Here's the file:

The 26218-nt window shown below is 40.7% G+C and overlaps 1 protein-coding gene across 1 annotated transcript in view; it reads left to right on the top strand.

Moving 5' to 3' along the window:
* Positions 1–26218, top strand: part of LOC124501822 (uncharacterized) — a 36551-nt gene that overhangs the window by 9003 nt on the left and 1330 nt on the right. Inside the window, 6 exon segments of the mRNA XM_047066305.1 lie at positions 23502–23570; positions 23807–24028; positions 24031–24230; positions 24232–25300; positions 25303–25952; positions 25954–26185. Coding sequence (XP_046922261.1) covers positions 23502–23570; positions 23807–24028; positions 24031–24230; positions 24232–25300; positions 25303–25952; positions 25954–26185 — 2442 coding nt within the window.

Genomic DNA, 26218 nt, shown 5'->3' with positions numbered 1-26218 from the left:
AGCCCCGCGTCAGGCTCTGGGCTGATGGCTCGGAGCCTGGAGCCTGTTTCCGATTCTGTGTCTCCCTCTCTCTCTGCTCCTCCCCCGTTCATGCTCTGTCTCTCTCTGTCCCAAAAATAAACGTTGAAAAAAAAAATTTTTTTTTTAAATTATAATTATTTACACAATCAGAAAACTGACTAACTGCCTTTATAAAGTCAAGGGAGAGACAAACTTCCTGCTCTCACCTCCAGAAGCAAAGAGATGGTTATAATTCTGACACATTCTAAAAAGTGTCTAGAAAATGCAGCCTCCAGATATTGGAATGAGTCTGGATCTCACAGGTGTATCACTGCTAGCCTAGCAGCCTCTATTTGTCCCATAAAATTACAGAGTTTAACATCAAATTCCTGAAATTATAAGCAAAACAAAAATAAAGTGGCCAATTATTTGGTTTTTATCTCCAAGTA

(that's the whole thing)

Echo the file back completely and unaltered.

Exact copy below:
The 26218-nt window shown below is 40.7% G+C and overlaps 1 protein-coding gene across 1 annotated transcript in view; it reads left to right on the top strand.

Moving 5' to 3' along the window:
* Positions 1–26218, top strand: part of LOC124501822 (uncharacterized) — a 36551-nt gene that overhangs the window by 9003 nt on the left and 1330 nt on the right. Inside the window, 6 exon segments of the mRNA XM_047066305.1 lie at positions 23502–23570; positions 23807–24028; positions 24031–24230; positions 24232–25300; positions 25303–25952; positions 25954–26185. Coding sequence (XP_046922261.1) covers positions 23502–23570; positions 23807–24028; positions 24031–24230; positions 24232–25300; positions 25303–25952; positions 25954–26185 — 2442 coding nt within the window.

Genomic DNA, 26218 nt, shown 5'->3' with positions numbered 1-26218 from the left:
AGCCCCGCGTCAGGCTCTGGGCTGATGGCTCGGAGCCTGGAGCCTGTTTCCGATTCTGTGTCTCCCTCTCTCTCTGCTCCTCCCCCGTTCATGCTCTGTCTCTCTCTGTCCCAAAAATAAACGTTGAAAAAAAAAATTTTTTTTTTAAATTATAATTATTTACACAATCAGAAAACTGACTAACTGCCTTTATAAAGTCAAGGGAGAGACAAACTTCCTGCTCTCACCTCCAGAAGCAAAGAGATGGTTATAATTCTGACACATTCTAAAAAGTGTCTAGAAAATGCAGCCTCCAGATATTGGAATGAGTCTGGATCTCACAGGTGTATCACTGCTAGCCTAGCAGCCTCTATTTGTCCCATAAAATTACAGAGTTTAACATCAAATTCCTGAAATTATAAGCAAAACAAAAATAAAGTGGCCAATTATTTGGTTTTTATCTCCAAGTA